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1990 K St. NW (20th St. entrance), Washington, District of Columbia 20006
Read and discuss works by contemporary German authors in this series hosted by the Goethe-Institut Washington in partnership with the D.C. Public Library. All books can be read in recent English translation, as the German original is much more difficult to find; our discussion will be in English. Led by local German professor Amanda Sheffer (The Catholic University of America), this book club focuses on contemporary fiction and will explore experiences and thoughts about the text.
Maybe Esther (2018) / Vielleicht Esther (2014) by Katja Petrowskaja
I think her name was Esther, my father said. Yes, maybe Esther. I had two grandmothers, and one of them was named Esther – exactly.
What do you mean, “maybe”? I asked indignantly. You don’t even know what your grandmother’s name was?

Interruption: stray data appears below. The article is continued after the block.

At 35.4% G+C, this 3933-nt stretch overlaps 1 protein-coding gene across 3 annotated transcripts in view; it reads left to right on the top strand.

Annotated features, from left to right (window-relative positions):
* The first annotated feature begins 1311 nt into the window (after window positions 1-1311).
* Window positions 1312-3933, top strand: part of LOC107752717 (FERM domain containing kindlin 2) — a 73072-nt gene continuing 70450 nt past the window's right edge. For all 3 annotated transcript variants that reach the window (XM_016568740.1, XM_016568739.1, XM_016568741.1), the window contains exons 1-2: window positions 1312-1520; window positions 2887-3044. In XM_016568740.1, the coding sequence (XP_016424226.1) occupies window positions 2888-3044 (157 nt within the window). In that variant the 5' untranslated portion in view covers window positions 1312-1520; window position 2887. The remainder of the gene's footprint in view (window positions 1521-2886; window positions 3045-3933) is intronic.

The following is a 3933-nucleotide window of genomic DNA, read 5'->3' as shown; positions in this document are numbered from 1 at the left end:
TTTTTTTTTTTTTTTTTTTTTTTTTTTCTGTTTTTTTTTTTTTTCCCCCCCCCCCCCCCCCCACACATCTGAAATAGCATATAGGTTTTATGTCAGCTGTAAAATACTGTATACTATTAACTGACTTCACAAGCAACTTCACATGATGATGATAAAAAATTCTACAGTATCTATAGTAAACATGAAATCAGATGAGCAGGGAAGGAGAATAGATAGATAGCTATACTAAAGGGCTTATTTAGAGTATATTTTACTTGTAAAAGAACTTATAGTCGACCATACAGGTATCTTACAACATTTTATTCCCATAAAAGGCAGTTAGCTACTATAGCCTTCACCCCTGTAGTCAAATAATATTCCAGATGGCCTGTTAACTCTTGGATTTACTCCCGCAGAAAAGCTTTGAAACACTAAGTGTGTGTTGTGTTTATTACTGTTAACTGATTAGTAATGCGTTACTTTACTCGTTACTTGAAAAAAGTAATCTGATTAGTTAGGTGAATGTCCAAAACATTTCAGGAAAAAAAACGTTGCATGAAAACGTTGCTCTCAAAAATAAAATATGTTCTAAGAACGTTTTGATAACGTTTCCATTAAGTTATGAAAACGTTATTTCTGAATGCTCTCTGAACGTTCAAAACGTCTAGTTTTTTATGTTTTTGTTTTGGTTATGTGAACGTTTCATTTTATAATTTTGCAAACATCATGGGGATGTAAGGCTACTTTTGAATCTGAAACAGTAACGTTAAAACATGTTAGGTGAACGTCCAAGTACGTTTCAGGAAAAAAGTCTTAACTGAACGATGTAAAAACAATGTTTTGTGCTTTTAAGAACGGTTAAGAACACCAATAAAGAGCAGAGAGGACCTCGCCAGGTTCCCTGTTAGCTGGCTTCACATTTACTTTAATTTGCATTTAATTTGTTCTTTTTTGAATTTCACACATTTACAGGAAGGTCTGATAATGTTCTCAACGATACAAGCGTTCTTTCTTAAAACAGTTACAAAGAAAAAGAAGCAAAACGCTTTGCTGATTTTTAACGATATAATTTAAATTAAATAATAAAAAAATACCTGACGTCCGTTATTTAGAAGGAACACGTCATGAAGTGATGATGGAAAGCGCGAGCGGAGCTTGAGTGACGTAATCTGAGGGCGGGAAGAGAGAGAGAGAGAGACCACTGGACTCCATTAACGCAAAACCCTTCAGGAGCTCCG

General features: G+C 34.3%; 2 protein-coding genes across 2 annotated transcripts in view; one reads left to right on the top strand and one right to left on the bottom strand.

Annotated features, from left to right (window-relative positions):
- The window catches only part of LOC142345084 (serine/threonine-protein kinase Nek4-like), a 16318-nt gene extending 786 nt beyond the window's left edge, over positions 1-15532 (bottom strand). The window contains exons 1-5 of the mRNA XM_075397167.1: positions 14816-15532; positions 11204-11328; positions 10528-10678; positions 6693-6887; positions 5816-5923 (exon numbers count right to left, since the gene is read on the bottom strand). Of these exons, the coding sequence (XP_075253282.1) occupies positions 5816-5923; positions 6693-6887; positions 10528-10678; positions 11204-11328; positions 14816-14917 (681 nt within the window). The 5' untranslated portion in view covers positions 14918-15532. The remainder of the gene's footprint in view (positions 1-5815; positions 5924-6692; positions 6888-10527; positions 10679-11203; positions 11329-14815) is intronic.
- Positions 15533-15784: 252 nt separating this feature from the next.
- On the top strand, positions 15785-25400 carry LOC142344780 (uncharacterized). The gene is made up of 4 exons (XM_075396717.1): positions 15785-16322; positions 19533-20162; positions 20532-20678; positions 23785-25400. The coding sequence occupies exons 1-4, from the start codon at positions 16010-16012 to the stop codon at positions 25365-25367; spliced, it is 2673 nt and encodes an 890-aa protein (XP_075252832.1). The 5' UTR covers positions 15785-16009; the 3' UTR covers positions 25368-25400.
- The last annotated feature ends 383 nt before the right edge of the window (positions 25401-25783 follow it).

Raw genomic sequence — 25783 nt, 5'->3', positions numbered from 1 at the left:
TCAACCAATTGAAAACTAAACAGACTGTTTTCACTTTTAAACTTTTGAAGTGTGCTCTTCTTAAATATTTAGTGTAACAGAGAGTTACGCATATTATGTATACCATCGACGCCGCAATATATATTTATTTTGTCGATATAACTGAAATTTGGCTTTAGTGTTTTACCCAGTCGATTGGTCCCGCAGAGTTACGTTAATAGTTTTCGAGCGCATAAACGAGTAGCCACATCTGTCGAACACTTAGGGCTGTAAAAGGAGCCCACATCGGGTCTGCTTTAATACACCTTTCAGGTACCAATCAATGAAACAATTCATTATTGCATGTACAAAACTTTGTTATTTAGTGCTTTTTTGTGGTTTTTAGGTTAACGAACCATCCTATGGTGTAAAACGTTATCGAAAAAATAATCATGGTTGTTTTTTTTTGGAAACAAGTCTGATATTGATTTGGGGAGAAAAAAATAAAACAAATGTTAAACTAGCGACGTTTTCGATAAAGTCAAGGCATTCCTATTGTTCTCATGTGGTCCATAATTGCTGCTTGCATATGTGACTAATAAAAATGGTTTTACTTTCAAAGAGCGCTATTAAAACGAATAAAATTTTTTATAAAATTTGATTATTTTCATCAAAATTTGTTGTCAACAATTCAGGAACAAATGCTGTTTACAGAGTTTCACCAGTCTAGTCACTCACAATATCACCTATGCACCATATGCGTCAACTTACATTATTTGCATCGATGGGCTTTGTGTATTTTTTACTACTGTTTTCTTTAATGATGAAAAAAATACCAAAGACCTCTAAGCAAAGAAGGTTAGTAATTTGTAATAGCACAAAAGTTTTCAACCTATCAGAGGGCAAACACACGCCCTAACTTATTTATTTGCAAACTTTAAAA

I never called her by name, my father replied. I said Babushka, and my parents said Mother. (p. 186)
Katja Petrowskaja’s award-winning first book is a blending of her family’s history through memory, reconstruction and authentic documents and images. She traces different parts of her family tree, which she sees linked to the Christmas tree as a child, through family mythology, stories, and records. Thematizing language, the ability to tell stories, imaging history from the perspective of a family member who experienced it, the book blends an artistry with the non-fictional/biographical approach exploring her family’s Jewish roots and her learning of the German language.
Katja Petrowskaja was born in 1970 in Kiev. She studied at the University of Tartu, Estonia, and was also awarded research fellowships to study at Columbia University in New York, and Stanford in California. Katja Petrowskaja received her PhD in Moscow. Since 1999, she has lived and worked in Berlin. Maybe Esther is her first book, and is translated into 20 languages.